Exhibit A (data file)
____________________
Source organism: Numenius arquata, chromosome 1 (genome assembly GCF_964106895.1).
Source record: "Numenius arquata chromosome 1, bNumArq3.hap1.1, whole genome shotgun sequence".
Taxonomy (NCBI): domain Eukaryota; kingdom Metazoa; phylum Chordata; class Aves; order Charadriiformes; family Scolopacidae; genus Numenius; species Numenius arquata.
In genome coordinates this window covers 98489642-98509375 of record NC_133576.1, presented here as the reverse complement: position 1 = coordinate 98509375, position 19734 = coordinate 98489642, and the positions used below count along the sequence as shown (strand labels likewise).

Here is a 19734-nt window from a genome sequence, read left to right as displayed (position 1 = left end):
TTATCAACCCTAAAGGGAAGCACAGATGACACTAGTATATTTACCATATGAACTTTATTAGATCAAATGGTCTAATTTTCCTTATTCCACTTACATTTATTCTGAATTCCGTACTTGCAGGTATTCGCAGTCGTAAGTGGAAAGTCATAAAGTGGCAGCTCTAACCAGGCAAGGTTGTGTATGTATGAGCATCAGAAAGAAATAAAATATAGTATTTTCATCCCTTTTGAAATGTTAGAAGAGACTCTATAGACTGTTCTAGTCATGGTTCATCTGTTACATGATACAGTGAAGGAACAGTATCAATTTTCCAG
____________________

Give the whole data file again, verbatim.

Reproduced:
Source organism: Numenius arquata, chromosome 1 (genome assembly GCF_964106895.1).
Source record: "Numenius arquata chromosome 1, bNumArq3.hap1.1, whole genome shotgun sequence".
Taxonomy (NCBI): domain Eukaryota; kingdom Metazoa; phylum Chordata; class Aves; order Charadriiformes; family Scolopacidae; genus Numenius; species Numenius arquata.
In genome coordinates this window covers 98489642-98509375 of record NC_133576.1, presented here as the reverse complement: position 1 = coordinate 98509375, position 19734 = coordinate 98489642, and the positions used below count along the sequence as shown (strand labels likewise).

Here is a 19734-nt window from a genome sequence, read left to right as displayed (position 1 = left end):
TTATCAACCCTAAAGGGAAGCACAGATGACACTAGTATATTTACCATATGAACTTTATTAGATCAAATGGTCTAATTTTCCTTATTCCACTTACATTTATTCTGAATTCCGTACTTGCAGGTATTCGCAGTCGTAAGTGGAAAGTCATAAAGTGGCAGCTCTAACCAGGCAAGGTTGTGTATGTATGAGCATCAGAAAGAAATAAAATATAGTATTTTCATCCCTTTTGAAATGTTAGAAGAGACTCTATAGACTGTTCTAGTCATGGTTCATCTGTTACATGATACAGTGAAGGAACAGTATCAATTTTCCAG